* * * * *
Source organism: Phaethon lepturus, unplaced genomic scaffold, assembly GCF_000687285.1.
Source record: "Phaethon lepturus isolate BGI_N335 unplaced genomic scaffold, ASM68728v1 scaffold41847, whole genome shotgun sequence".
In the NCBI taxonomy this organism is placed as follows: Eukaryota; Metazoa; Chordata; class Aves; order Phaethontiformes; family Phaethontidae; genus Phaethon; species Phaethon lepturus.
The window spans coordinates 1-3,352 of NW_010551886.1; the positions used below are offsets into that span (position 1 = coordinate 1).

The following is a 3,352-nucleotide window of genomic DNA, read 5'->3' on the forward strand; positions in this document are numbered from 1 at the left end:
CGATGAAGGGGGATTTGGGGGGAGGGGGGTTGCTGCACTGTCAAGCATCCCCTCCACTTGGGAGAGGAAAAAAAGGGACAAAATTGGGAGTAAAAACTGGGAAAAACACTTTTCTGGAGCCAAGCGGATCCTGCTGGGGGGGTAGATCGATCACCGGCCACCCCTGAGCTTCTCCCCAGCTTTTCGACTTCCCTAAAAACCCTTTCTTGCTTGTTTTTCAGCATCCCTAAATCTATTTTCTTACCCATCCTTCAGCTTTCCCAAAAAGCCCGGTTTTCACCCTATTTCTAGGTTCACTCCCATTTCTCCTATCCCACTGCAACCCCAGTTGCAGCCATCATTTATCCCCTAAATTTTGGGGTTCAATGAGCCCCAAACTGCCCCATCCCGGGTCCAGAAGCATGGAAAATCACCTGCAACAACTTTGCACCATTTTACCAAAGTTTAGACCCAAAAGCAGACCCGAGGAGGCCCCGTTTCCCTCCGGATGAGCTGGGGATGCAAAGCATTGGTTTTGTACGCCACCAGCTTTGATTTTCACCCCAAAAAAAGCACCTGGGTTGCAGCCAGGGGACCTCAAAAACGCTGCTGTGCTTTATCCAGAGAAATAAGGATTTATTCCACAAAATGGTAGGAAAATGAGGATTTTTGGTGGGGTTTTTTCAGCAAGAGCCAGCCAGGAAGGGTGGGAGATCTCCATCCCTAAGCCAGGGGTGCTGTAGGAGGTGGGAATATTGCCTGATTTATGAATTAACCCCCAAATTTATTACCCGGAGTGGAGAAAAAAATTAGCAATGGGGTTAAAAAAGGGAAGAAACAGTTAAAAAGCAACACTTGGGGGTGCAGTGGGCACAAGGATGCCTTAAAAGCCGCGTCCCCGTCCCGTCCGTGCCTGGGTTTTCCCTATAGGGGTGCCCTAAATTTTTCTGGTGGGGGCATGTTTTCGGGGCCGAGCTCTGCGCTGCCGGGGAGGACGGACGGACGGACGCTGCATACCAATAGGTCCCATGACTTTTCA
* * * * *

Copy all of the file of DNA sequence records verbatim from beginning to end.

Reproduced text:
Source organism: Phaethon lepturus, unplaced genomic scaffold, assembly GCF_000687285.1.
Source record: "Phaethon lepturus isolate BGI_N335 unplaced genomic scaffold, ASM68728v1 scaffold41847, whole genome shotgun sequence".
In the NCBI taxonomy this organism is placed as follows: Eukaryota; Metazoa; Chordata; class Aves; order Phaethontiformes; family Phaethontidae; genus Phaethon; species Phaethon lepturus.
The window spans coordinates 1-3,352 of NW_010551886.1; the positions used below are offsets into that span (position 1 = coordinate 1).

The following is a 3,352-nucleotide window of genomic DNA, read 5'->3' on the forward strand; positions in this document are numbered from 1 at the left end:
CGATGAAGGGGGATTTGGGGGGAGGGGGGTTGCTGCACTGTCAAGCATCCCCTCCACTTGGGAGAGGAAAAAAAGGGACAAAATTGGGAGTAAAAACTGGGAAAAACACTTTTCTGGAGCCAAGCGGATCCTGCTGGGGGGGTAGATCGATCACCGGCCACCCCTGAGCTTCTCCCCAGCTTTTCGACTTCCCTAAAAACCCTTTCTTGCTTGTTTTTCAGCATCCCTAAATCTATTTTCTTACCCATCCTTCAGCTTTCCCAAAAAGCCCGGTTTTCACCCTATTTCTAGGTTCACTCCCATTTCTCCTATCCCACTGCAACCCCAGTTGCAGCCATCATTTATCCCCTAAATTTTGGGGTTCAATGAGCCCCAAACTGCCCCATCCCGGGTCCAGAAGCATGGAAAATCACCTGCAACAACTTTGCACCATTTTACCAAAGTTTAGACCCAAAAGCAGACCCGAGGAGGCCCCGTTTCCCTCCGGATGAGCTGGGGATGCAAAGCATTGGTTTTGTACGCCACCAGCTTTGATTTTCACCCCAAAAAAAGCACCTGGGTTGCAGCCAGGGGACCTCAAAAACGCTGCTGTGCTTTATCCAGAGAAATAAGGATTTATTCCACAAAATGGTAGGAAAATGAGGATTTTTGGTGGGGTTTTTTCAGCAAGAGCCAGCCAGGAAGGGTGGGAGATCTCCATCCCTAAGCCAGGGGTGCTGTAGGAGGTGGGAATATTGCCTGATTTATGAATTAACCCCCAAATTTATTACCCGGAGTGGAGAAAAAAATTAGCAATGGGGTTAAAAAAGGGAAGAAACAGTTAAAAAGCAACACTTGGGGGTGCAGTGGGCACAAGGATGCCTTAAAAGCCGCGTCCCCGTCCCGTCCGTGCCTGGGTTTTCCCTATAGGGGTGCCCTAAATTTTTCTGGTGGGGGCATGTTTTCGGGGCCGAGCTCTGCGCTGCCGGGGAGGACGGACGGACGGACGCTGCATACCAATAGGTCCCATGACTTTTCA